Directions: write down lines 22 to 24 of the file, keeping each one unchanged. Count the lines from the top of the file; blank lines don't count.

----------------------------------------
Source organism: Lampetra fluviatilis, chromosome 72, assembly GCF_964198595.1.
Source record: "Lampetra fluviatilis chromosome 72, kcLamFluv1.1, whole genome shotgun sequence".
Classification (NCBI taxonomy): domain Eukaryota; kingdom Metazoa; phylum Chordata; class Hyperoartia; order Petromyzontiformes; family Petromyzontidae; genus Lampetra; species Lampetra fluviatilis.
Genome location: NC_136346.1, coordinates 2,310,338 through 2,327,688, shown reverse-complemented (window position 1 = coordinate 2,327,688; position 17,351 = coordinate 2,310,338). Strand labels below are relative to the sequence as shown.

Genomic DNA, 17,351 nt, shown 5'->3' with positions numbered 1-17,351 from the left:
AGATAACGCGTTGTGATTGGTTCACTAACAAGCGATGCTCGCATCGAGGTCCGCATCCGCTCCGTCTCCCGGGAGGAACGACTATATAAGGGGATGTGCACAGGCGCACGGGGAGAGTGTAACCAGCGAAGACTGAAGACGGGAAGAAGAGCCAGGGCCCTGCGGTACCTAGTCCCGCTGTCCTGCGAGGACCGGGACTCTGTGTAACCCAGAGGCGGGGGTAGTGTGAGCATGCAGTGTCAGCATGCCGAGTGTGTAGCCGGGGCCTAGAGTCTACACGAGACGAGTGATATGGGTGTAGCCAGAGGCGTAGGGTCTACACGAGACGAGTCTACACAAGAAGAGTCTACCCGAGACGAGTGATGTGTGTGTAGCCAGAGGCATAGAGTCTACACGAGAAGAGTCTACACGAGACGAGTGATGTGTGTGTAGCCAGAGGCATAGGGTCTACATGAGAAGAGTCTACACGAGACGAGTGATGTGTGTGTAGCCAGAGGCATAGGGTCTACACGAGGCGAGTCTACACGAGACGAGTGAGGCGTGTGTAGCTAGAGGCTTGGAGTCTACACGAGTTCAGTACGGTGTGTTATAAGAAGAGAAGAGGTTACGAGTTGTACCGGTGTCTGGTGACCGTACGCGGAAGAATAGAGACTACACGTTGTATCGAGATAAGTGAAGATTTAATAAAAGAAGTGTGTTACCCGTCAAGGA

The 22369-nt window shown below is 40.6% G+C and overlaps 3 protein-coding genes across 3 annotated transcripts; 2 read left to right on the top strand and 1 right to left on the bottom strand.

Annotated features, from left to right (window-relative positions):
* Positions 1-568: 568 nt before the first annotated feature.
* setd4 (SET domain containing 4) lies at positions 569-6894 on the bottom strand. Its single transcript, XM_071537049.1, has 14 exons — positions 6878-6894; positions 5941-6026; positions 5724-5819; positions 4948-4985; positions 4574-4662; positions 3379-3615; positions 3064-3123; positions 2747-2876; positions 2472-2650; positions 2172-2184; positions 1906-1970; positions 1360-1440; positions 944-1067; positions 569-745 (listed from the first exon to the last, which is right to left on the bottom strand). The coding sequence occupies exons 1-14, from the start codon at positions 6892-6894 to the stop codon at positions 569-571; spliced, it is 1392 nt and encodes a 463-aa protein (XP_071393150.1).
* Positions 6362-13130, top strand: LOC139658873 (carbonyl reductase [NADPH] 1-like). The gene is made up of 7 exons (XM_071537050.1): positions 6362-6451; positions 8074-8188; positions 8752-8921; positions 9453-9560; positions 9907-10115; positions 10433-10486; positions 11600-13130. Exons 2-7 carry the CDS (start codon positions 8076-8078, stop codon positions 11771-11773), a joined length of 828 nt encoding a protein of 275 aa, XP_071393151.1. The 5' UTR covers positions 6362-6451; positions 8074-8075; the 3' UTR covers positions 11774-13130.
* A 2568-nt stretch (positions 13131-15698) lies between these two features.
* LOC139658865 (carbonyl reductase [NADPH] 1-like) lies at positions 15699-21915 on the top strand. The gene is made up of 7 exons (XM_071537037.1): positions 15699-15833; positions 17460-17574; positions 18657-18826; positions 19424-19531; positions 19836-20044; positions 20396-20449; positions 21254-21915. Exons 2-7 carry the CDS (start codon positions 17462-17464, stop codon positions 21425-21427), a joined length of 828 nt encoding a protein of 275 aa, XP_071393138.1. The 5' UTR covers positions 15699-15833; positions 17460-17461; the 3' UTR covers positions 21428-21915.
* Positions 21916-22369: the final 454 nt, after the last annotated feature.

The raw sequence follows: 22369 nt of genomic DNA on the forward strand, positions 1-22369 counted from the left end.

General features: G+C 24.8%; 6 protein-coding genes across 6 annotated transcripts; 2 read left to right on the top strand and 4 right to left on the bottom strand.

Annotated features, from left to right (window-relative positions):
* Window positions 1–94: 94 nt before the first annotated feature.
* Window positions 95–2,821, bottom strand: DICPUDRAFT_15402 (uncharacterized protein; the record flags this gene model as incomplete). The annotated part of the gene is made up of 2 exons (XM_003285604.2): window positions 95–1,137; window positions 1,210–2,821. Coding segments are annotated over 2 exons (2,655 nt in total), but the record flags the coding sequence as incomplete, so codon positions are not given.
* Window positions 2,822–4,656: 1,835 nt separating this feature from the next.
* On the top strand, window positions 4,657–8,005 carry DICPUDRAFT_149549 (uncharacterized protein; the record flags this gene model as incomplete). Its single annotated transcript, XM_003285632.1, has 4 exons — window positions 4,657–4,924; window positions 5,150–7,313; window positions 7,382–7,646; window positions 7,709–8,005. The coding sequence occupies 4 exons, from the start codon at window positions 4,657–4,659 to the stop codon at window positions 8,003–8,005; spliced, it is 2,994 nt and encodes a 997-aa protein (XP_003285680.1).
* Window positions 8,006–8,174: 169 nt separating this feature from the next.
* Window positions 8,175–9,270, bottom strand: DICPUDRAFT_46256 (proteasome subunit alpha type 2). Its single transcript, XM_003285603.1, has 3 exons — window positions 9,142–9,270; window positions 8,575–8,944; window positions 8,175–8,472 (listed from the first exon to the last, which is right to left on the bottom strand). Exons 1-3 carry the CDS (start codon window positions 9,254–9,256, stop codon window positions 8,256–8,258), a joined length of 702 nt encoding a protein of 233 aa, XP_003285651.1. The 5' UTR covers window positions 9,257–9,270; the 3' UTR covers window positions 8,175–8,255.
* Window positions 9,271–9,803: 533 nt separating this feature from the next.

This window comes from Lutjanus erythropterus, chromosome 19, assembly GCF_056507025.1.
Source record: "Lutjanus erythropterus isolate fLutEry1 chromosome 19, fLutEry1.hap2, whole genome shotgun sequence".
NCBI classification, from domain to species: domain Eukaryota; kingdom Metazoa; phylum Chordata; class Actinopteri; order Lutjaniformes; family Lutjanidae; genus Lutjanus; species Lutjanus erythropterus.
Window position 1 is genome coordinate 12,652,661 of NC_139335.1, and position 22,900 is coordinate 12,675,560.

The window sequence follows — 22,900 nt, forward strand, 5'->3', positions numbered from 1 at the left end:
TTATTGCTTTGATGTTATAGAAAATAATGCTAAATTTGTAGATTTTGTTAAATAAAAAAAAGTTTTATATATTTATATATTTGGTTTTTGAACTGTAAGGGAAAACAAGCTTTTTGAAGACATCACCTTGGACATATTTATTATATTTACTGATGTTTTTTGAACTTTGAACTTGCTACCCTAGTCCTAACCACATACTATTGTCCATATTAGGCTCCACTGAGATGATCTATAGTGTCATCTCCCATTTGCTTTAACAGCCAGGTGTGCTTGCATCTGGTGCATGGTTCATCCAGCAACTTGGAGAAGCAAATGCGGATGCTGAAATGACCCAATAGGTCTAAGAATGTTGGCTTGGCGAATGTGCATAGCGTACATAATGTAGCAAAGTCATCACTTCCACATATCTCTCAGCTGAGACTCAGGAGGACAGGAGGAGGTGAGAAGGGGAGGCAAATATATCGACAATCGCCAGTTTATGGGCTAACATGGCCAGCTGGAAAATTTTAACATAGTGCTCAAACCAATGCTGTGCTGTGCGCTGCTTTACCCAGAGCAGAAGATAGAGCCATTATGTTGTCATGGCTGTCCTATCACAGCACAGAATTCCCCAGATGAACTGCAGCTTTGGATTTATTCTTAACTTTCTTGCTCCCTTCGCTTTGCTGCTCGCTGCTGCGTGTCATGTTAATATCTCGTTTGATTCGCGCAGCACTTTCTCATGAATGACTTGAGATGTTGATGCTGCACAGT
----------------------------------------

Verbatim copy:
* Window positions 8,006–8,174: 169 nt separating this feature from the next.
* Window positions 8,175–9,270, bottom strand: DICPUDRAFT_46256 (proteasome subunit alpha type 2). Its single transcript, XM_003285603.1, has 3 exons — window positions 9,142–9,270; window positions 8,575–8,944; window positions 8,175–8,472 (listed from the first exon to the last, which is right to left on the bottom strand). Exons 1-3 carry the CDS (start codon window positions 9,254–9,256, stop codon window positions 8,256–8,258), a joined length of 702 nt encoding a protein of 233 aa, XP_003285651.1. The 5' UTR covers window positions 9,257–9,270; the 3' UTR covers window positions 8,175–8,255.
* Window positions 9,271–9,803: 533 nt separating this feature from the next.